ERIC GLUSTROM

Uganda,

With the understanding that persistent poverty and social challenges cannot be solved without developing strong and resourceful leadership, Eric Glustrom partners with Ugandan schools to provide a practice-based social entrepreneurship program that empowers young people to think, and act, like changemakers.

This profile below was prepared when Eric Glustrom was elected to the Ashoka Fellowship in 2012.

INTRODUCTION

With the understanding that persistent poverty and social challenges cannot be solved without developing strong and resourceful leadership, Eric Glustrom partners with Ugandan schools to provide a practice-based social entrepreneurship program that empowers young people to think, and act, like changemakers.




THE NEW IDEA

Eric is dedicated to transforming the education system of Uganda so that it equips young people with the leadership skills necessary to become change-makers in their communities. His organization, Educate, addresses the core problem of an outdated education system that has not produced the leadership needed to resolve social ills in Ugandan society.

Educate works to transform the system from within, rather than creating alternative schools or simply increasing access to education. It partners with schools to provide a two-year social entrepreneurship program that shifts the educational focus from rote-memorization to leadership development. This program transforms the educational experience of students (16 to 18 years old) with an opportunity to develop and lead their own enterprises, along with long-term opportunities to receive and give mentorship. By strategically working from within the education system, he has shown how it can be transformed without an entirely new one being created.

Eric is using the life-changing impact that his work is having on ordinary secondary school students to generate reform of the education system as a whole. To this end, he has successfully advocated for the addition of his experiential, social entrepreneurship program to the national curriculum. Additionally, in a country which puts heavy emphasis on standardized examination at the end of secondary schools, Educate is now introducing a practice-based exam that recognizes student entrepreneurship rather than repetition, with the support of the Ugandan government. Eric hopes to use the results of an ongoing impact evaluation to help spread the Educate model across the continent, and beyond.




THE PROBLEM

The Ugandan education system has failed to produce the type of leadership needed to solve persistent social problems of poverty; high youth unemployment; and rising rates of crime, HIV/AIDS transmissions and environmental degradation. With 50 percent of the population under the age of 25, Uganda’s youth must be equipped with the skills and experiences needed to recognize, create and lead solutions to these intractable problems, or they will only contribute to them in the future.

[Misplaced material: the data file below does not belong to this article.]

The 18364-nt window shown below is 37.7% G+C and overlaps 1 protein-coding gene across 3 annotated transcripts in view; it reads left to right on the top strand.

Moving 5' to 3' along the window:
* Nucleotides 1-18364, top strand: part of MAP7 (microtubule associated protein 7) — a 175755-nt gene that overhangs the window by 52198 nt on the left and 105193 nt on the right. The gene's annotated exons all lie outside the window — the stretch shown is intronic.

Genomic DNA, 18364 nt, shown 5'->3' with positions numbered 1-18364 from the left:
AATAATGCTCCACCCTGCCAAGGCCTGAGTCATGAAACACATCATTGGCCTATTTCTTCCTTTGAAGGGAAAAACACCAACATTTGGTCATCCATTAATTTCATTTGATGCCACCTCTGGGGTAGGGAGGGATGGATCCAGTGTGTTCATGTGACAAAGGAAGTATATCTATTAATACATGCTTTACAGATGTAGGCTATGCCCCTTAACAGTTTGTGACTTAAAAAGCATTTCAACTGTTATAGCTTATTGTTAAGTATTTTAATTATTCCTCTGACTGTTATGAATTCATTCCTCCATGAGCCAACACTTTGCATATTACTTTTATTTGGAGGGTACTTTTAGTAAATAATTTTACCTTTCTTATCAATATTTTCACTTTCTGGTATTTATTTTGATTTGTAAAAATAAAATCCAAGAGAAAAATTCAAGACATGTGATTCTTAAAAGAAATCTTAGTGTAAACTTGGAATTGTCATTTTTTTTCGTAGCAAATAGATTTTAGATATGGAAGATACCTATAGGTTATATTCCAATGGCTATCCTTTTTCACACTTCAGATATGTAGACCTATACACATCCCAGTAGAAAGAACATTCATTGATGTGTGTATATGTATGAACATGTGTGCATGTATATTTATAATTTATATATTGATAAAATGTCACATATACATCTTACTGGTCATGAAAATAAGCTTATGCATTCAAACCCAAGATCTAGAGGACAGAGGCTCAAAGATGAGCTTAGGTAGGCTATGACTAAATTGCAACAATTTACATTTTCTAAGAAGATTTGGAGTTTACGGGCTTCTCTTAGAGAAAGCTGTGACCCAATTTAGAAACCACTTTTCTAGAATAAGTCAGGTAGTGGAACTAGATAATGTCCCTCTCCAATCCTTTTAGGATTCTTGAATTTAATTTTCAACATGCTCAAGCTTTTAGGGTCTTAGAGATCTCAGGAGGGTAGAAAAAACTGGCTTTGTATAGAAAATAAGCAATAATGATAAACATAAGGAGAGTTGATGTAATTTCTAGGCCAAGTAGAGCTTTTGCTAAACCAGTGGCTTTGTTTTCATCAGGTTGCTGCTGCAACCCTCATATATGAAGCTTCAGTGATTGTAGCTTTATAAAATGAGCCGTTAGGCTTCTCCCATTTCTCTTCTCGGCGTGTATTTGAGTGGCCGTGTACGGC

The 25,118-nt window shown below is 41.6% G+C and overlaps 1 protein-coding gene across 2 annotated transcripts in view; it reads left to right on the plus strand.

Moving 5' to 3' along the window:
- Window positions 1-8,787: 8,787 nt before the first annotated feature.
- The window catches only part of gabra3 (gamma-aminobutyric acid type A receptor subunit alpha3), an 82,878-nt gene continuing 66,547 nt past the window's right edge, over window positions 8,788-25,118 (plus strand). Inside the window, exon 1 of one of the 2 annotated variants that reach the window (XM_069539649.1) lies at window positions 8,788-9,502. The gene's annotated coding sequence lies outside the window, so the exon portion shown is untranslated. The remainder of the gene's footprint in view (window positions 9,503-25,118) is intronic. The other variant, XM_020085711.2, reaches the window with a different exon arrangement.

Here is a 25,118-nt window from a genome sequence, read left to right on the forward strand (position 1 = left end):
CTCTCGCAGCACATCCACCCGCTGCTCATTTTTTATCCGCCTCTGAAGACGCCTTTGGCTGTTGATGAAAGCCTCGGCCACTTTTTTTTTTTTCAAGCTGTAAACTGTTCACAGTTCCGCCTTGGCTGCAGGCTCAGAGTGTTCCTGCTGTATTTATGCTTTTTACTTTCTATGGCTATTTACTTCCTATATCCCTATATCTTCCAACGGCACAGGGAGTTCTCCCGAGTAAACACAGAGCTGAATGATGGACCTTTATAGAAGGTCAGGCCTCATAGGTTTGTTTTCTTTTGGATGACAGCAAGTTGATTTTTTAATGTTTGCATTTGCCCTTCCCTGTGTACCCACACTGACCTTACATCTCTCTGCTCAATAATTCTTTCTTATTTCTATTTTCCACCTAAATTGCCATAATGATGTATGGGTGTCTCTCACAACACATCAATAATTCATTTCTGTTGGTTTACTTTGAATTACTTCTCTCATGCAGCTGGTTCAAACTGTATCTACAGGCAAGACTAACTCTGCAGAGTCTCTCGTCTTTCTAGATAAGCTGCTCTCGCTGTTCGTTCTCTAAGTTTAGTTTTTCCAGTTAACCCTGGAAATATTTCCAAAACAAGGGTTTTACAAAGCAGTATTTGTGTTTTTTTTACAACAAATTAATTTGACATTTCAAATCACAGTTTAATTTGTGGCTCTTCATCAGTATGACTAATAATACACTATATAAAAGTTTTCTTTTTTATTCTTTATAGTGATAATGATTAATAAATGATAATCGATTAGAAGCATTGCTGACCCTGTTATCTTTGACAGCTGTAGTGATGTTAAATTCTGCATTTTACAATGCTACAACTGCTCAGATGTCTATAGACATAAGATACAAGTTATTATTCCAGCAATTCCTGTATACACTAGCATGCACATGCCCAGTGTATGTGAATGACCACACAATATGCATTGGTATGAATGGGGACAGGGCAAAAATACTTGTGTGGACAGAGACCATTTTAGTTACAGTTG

While it is easy to understand the importance of education in resolving these problems, Ugandan leadership does not recognize that the education system itself is flawed. A recent report by BRAC Uganda argues that completion of Advanced Level Education in high school has no positive economic outcomes for the individual and therefore, no impact on quality of life. Despite this, the government has focused on increasing access to education through universal primary and secondary schooling, rather than resolving problems within the system first. Eric equates this strategy to an attempt to make a broken vehicle work by loading more and more people on to it. It is important to fix the vehicle, and ensure that it is moving in the right direction, before loading people onto it. This is the step that the Ugandan government has missed, and that Educate focuses on. Without this key insight, billions of government and international aid dollars are directed towards increasing access to an education system that doesn’t work. If the education system could be transformed, these wasted financial resources could be leveraged to great effect.

With a curriculum based on repetition and memorization, the education system cannot groom new generations of creative leaders. Developed in 1962, the curriculum is based on a colonial era that sought to train civil servants who would maintain, and not question, the status quo. The exam score is the primary measure of performance across the system, which further reinforces rote memorization-based teaching practices. Entrepreneurship teachers in particular, lack practical experience and training in the field. By 2009, the government had only trained 20 out of 2000 entrepreneurship teachers nationwide- leaving most ill-equipped to develop young, problem-solving entrepreneurs. While repetition was relevant and worked fifty years ago, the world has changed to one in which the only constant is change. Thus, the current curriculum is not only taught inappropriately, but it is also grossly inadequate at preparing young people to address the challenges of current times and is locked in by the schools’ focus on scores earned on standardized exams.